In 2000, Geoff Mayfield of Billboard magazine, on his column, criticized the NARAS for their vague application of criteria, commenting that "the National Academy of Recording Arts and Sciences need again to rewrite its definition of [new artists]."[66] (The official guidelines read, "for a new artist who releases, during the eligibility year, the first recording which establishes the public identity of that artist.") He added that "the category has already had its twists and turns. In 1986 Whitney Houston was not considered because, prior to the release of 1985's Whitney Houston album, she had appeared on a Teddy Pendergrass single in 1984. But in '88 Jody Watley, who had been a lead vocalist in Shalamar which first charted in 1977, won the best new artist Grammy."[66]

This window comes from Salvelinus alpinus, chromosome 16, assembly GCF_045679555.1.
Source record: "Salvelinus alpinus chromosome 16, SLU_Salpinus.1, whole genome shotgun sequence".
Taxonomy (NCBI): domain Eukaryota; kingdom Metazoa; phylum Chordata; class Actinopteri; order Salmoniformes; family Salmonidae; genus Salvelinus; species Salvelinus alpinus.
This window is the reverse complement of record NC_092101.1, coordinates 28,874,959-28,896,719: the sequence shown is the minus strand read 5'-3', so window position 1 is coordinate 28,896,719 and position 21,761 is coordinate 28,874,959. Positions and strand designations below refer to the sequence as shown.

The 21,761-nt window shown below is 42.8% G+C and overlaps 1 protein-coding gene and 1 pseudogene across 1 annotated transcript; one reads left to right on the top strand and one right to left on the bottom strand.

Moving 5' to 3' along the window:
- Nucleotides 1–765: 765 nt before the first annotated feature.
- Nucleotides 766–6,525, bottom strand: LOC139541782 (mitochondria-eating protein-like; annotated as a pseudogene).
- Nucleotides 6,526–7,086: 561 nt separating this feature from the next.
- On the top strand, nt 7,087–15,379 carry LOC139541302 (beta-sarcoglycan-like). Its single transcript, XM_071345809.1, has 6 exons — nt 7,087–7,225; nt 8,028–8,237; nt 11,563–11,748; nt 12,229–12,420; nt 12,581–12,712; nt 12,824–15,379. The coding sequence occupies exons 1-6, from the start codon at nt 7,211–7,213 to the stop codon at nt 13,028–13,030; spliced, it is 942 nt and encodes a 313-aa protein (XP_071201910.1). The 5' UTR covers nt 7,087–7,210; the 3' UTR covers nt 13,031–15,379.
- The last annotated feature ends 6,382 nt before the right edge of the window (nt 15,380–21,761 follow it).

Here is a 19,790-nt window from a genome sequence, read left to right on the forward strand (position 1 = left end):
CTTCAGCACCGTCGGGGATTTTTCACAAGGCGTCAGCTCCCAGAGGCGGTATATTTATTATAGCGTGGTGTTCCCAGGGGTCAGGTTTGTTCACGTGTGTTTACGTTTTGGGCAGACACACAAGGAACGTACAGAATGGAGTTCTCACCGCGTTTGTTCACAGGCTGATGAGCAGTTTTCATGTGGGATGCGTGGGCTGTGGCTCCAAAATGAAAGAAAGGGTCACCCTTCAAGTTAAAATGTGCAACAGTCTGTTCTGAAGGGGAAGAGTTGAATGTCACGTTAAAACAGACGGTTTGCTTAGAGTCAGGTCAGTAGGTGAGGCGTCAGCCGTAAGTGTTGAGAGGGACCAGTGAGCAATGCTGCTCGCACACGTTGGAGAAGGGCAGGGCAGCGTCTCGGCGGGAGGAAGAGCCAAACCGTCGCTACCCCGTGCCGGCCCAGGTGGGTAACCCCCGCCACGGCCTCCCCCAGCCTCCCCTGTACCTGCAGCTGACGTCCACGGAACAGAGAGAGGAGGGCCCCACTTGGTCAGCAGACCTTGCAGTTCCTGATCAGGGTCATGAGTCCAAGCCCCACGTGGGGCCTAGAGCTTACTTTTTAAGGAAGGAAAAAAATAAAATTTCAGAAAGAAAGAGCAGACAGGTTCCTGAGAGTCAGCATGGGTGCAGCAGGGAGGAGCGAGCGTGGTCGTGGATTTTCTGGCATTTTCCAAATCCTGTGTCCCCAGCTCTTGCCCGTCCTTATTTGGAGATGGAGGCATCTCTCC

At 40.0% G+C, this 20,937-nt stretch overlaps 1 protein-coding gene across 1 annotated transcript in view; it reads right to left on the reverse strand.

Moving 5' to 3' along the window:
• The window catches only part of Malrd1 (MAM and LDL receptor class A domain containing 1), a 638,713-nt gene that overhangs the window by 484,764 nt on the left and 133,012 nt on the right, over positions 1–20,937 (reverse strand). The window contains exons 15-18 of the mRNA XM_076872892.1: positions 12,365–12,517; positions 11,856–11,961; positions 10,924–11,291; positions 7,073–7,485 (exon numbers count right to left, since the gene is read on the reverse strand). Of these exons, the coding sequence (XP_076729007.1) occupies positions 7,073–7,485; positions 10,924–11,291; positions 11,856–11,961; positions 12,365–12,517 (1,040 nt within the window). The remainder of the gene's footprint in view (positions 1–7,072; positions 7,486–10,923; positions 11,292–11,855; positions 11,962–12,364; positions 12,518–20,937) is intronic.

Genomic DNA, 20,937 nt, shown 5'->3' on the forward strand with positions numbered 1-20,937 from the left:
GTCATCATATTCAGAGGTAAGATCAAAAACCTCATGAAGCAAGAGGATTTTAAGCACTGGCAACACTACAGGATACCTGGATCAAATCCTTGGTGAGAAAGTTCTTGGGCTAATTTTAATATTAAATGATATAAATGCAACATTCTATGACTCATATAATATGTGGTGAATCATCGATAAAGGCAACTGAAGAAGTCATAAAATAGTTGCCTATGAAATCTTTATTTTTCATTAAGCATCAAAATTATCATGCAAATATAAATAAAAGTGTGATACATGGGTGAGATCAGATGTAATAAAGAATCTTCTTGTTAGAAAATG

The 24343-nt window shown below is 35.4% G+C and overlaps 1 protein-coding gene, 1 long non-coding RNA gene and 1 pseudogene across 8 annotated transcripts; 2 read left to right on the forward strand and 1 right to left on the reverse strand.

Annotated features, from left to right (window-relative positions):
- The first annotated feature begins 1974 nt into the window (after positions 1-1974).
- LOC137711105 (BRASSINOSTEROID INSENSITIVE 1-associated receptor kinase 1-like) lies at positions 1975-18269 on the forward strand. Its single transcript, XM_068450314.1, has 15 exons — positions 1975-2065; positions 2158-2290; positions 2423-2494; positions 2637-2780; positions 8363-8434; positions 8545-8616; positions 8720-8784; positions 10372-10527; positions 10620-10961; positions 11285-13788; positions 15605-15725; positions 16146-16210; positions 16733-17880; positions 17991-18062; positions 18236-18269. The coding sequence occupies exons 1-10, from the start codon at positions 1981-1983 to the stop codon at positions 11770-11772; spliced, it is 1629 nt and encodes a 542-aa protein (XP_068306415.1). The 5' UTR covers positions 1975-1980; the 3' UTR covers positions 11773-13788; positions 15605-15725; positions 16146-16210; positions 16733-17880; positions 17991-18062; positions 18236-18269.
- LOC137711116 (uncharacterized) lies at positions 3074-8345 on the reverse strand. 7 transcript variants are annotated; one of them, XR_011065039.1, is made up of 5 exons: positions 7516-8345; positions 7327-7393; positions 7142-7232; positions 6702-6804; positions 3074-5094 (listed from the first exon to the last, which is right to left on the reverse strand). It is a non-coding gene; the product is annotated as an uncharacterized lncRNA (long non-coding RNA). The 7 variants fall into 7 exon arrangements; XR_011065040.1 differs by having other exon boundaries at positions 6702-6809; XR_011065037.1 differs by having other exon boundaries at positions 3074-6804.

Singles[edit]

The label, wanting Houston to have a solid urban fanbase first, released "You Give Good Love" as the first single.[22] The soulful ballad would top the R&B chart and surprise the label by crossing over and reaching number three on the pop chart while the singer was playing at nightclubs in the United States.[67][68] The jazzy-pop "Saving All My Love for You" was released next and really put her on the map. The single was an even bigger success hitting number one on the Billboard Hot 100 chart.[69] It would reach number one in the United Kingdom and was successful around the world.[70] With her first number one, Houston began appearing on high profile talk shows and became the opening act for Jeffrey Osborne and Luther Vandross. Thinking About You was released as the single only to R&B-oriented radio stations. It peaked at number 10 on the Hot Black Singles chart and at number 24 on the Hot Dance/Disco Club Play chart.[71][72]